A ghostly chorus, a giant rabbit, an invisible parade, blindfolded wrestlers, and digital graffiti artists were just a few of the scenes I witnessed last night in the streets of Toronto's Nuit Blanche.
It was a fun night of challenging perceptions. It's good to turn the world inside-out every once in awhile, so you can look at life with a fresh gaze. It was also interesting to feel how audience participation (or lack thereof) impacted the experience.
Audio Parade: Field Recording: The inner courtyard at the Old City Hall was blasting the sound track of a parade, but there was no one marching. When I first came into the space there were hardly any people there, and it felt like I was standing in the middle of someone's memory. The more people came into the space, the more the atmosphere changed, until it felt like I was standing at the back of the crowd, unable to glimpse the passing bands. It would have been a great twist to pretend to become a member of the parade, too bad I didn't think of it at the time!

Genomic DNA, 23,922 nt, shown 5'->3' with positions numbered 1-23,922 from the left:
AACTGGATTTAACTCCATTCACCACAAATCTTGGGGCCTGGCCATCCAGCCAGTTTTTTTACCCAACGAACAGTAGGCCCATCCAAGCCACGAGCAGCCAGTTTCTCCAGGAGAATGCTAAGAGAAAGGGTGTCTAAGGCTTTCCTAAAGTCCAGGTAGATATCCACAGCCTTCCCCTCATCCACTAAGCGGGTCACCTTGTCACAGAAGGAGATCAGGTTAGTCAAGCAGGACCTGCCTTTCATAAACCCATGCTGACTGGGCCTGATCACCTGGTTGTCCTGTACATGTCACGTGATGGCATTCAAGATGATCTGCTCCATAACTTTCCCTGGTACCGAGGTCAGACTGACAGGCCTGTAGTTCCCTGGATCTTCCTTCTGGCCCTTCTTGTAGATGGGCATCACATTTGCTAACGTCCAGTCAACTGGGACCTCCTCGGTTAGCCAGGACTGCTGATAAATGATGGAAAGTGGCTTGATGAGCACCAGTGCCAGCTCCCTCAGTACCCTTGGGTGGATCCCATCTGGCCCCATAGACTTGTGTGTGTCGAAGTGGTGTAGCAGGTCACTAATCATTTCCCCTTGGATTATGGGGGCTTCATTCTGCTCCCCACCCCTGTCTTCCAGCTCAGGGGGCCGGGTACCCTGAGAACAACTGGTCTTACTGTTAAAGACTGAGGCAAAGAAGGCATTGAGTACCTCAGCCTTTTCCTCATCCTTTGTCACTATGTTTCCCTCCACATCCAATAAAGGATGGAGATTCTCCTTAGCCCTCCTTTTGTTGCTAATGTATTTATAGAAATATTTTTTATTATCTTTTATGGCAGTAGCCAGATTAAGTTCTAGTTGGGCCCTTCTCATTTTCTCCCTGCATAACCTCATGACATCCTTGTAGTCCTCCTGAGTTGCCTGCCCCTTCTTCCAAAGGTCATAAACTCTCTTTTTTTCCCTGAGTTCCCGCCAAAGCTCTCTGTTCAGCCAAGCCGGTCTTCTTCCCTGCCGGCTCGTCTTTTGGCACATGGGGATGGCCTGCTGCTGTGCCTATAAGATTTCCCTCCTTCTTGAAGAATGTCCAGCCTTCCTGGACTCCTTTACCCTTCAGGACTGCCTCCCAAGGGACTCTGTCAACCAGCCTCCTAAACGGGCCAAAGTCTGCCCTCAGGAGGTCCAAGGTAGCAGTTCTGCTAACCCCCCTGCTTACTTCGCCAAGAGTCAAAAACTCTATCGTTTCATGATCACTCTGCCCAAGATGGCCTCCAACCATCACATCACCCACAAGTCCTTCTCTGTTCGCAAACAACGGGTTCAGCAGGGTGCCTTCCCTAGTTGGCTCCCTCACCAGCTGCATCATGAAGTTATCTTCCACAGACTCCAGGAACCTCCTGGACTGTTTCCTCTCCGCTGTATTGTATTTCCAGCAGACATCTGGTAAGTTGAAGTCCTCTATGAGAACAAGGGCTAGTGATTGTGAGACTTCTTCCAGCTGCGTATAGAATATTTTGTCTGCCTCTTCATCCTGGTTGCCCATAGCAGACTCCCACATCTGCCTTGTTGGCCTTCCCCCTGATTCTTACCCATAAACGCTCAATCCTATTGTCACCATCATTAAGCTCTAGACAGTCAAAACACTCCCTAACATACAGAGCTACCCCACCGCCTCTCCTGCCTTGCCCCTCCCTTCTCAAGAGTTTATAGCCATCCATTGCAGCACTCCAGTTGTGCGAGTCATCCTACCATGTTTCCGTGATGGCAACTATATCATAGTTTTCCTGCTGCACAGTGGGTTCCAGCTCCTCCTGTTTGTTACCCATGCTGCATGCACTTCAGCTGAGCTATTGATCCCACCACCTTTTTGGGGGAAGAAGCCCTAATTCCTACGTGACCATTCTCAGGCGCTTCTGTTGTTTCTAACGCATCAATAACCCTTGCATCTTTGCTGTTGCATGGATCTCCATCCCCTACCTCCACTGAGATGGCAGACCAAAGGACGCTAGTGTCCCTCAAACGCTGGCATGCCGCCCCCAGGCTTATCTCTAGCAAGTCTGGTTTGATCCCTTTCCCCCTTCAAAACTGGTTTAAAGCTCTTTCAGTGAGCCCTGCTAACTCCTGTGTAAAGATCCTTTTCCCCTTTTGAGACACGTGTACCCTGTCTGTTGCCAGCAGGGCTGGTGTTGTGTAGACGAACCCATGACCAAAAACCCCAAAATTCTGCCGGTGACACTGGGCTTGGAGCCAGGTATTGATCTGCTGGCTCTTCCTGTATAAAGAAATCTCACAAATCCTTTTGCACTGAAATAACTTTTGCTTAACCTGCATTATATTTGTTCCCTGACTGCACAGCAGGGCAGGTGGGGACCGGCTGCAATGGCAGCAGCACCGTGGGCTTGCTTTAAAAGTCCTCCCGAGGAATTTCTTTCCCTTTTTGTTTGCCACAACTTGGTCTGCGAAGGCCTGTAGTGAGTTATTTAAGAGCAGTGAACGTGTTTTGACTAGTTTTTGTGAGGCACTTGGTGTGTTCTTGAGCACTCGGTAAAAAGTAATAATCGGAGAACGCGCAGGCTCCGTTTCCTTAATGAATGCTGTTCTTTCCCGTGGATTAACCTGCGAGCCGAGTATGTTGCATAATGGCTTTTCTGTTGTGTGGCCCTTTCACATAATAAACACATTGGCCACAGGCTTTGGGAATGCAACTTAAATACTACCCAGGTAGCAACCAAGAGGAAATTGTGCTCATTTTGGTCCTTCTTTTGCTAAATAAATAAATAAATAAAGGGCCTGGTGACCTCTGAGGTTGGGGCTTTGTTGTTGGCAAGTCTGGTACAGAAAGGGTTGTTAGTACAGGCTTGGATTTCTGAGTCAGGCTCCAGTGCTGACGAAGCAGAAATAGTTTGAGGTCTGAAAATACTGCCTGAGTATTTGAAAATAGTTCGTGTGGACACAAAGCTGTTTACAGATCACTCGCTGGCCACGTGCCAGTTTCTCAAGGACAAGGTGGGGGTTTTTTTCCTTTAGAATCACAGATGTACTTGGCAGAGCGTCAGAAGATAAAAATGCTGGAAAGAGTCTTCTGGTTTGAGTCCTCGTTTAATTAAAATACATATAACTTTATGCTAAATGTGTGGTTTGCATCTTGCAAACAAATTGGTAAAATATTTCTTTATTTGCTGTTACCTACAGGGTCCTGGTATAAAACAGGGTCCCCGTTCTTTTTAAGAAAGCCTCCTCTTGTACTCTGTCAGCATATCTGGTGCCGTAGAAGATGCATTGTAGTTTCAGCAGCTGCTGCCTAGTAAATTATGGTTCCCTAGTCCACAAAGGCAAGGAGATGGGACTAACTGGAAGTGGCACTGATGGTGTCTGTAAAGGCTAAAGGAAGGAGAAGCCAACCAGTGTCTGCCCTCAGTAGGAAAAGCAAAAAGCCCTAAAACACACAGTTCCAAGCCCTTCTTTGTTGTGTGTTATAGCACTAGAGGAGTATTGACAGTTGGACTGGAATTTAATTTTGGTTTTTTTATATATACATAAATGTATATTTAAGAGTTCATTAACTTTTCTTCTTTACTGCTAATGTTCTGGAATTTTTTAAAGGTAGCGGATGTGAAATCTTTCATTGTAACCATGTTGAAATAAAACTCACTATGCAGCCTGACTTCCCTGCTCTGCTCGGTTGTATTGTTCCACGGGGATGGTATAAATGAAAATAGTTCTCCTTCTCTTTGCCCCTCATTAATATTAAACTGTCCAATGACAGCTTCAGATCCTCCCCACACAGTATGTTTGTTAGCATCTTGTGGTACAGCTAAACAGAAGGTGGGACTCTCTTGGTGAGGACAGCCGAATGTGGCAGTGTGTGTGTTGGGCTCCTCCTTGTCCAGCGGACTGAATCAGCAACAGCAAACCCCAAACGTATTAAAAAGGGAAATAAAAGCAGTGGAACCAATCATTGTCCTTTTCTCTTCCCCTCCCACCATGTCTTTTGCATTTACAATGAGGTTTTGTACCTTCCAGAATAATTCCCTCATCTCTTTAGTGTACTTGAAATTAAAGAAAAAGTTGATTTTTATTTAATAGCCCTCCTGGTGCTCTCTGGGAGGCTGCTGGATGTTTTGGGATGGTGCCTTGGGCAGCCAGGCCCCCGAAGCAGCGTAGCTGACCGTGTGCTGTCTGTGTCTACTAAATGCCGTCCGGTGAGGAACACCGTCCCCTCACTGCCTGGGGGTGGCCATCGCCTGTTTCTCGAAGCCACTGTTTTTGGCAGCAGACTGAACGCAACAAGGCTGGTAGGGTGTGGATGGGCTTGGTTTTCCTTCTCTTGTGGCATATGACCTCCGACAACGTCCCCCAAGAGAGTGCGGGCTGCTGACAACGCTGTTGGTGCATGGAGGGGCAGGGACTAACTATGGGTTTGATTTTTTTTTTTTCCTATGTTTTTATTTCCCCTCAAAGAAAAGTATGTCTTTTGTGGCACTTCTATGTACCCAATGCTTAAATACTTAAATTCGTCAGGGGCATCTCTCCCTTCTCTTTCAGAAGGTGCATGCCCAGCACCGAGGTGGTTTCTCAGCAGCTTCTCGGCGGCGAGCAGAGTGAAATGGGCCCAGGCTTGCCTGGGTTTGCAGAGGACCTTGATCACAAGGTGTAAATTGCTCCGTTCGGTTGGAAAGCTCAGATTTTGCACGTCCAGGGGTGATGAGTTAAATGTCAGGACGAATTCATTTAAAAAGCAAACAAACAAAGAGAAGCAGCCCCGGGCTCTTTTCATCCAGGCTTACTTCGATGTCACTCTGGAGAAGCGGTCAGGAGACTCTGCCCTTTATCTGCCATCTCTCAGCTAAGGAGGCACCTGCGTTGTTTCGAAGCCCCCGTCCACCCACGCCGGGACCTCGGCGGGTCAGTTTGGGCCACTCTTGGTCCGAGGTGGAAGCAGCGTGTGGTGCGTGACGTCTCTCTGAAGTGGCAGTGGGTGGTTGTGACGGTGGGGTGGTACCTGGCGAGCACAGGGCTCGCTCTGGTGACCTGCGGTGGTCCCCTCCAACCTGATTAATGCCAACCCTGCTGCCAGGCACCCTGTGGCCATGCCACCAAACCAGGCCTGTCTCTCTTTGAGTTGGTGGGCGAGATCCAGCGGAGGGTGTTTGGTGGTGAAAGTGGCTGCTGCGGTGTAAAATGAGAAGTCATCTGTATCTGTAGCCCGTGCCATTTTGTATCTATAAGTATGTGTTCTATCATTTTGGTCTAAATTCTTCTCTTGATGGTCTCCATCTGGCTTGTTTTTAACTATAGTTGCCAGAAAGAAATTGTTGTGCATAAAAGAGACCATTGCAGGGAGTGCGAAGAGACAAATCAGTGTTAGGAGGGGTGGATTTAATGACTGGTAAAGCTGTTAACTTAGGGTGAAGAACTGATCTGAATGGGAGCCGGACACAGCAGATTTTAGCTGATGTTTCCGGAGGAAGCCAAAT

Battle Royale: The wrestling match taking place at the Grey Coach bus terminal was a real attention grabber. A huge cage was set up in the middle of the terminal and a bare-chested wrestler paced menacingly inside - although the fact he was wearing a blindfold made him appear a lot less dangerous. Volunteers entered the cage and also put on blindfolds. Then, basically, people commenced bumping into each other; with the bare-chested wrestler sometimes maneuvering willing participants into the ropes.
The Art Gallery was open until 3 a.m., with access to the Steichen exhibit, The Conde Nast Years.
After a few hours of walking around in the cold drizzle, I welcomed the chance to sit in the TIFF Cinemateque and enjoy vintage films by the Lumiere brothers and George Meilies, accompanied by live piano. The films seem crude by today's standards but the stories are captivating. And once you can imagine a rocket to the moon, it starts to become a possibility. This film was created in 1902, and in 1959 the Soviet's launched their first rocket into space. I can imagine a budding scientist awakening to the possibility at a screening of Meilies' film: